There are a bunch of rooms here I've never heard of, which is making me reconsider the impossibility of there being so many of them, There is the Ante Room next to the President's Office which I guess is where Bush played Texas Hold 'Em. There is Mrs. Polk's Room, named after Sarah Childress Polk. Wikipedia tells us that Polk had "prominent" teeth and was of "sallow coloring," and she didn't approve of drinking, which resulted in her nickname, "Sahara Sarah."

She may have been an official "Washington Woman" --- she moved there in 1825 --- of which Martin Van Buren said, "I [would] rather have live vermin on my back than the tongue of one of these Washington women on my reputation."

There is also the Wash Room for washing up after a hearty campaign, a Mean Kitchen (!) where you could roast your political rivals, a "Circular Room" for fabricating political scandal, the "Usher's Room" for fans of E. A. Poe, the Blue Room, the Red Room, the Rose Room, the Turquoise Room, the Umber Room, the Burnt Sienna Room and the Alizarin Crimson Room. I just made up some of these.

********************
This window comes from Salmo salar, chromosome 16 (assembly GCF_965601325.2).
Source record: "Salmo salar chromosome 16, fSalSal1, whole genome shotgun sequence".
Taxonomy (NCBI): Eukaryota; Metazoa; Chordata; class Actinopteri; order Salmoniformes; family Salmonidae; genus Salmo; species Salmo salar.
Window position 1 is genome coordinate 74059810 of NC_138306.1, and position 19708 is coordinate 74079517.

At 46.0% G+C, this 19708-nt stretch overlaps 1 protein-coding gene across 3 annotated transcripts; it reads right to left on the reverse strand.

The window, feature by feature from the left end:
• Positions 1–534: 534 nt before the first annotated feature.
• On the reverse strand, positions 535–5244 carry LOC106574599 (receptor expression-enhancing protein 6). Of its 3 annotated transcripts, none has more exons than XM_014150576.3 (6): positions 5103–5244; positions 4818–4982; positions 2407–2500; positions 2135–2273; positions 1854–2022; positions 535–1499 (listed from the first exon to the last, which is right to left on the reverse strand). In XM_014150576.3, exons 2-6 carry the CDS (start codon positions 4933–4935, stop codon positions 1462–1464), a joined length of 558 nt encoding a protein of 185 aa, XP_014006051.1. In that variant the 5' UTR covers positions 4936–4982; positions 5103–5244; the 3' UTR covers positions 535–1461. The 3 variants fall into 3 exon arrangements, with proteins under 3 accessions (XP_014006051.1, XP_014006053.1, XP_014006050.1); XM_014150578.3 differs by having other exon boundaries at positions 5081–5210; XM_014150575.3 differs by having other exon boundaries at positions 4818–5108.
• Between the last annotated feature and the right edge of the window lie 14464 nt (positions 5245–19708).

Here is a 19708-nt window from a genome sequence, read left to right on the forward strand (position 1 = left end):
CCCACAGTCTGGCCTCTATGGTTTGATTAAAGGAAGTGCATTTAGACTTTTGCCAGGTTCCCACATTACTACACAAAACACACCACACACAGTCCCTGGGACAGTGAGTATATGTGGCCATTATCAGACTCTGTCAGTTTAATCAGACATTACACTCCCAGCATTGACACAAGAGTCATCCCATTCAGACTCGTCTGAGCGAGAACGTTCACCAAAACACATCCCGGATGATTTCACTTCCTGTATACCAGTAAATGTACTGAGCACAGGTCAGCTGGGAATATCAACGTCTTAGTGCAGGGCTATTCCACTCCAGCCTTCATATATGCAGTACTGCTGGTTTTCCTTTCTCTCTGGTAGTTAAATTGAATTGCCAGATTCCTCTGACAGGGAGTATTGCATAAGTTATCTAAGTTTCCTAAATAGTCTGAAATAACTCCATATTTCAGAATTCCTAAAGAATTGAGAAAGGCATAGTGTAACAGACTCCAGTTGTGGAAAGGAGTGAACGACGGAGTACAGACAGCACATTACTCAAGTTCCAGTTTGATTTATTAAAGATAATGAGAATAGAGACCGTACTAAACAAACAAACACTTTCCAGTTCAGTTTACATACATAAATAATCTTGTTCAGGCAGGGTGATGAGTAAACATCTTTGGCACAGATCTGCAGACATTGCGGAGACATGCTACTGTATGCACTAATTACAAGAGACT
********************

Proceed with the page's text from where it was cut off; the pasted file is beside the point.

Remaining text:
The Queen's Bedroom, with or without Edith, is quite nice if you are into beds with heavy cupolas on them. I've never been able to sleep in a bed like that since I figure that during one of my more violent dreams the canopy would drop down and brain me. You can have the other rooms in the White House: the Yellow Oval Room looks like a whorehouse in pre-WWI New Orleans, and the Blue Room like one during WWII. The author refers to this last as having "distractingly heavy valances and bobbin fringe with contrasting drapery."

There are a passel of color plates here, and one of the most alarming is a picture of the walls of the Oval Room (I almost wrote the "Oral Room" which I guess, depending on your point of view, might be more correct: since the decor might bring a person of some aesthetics to the edge of nausea.)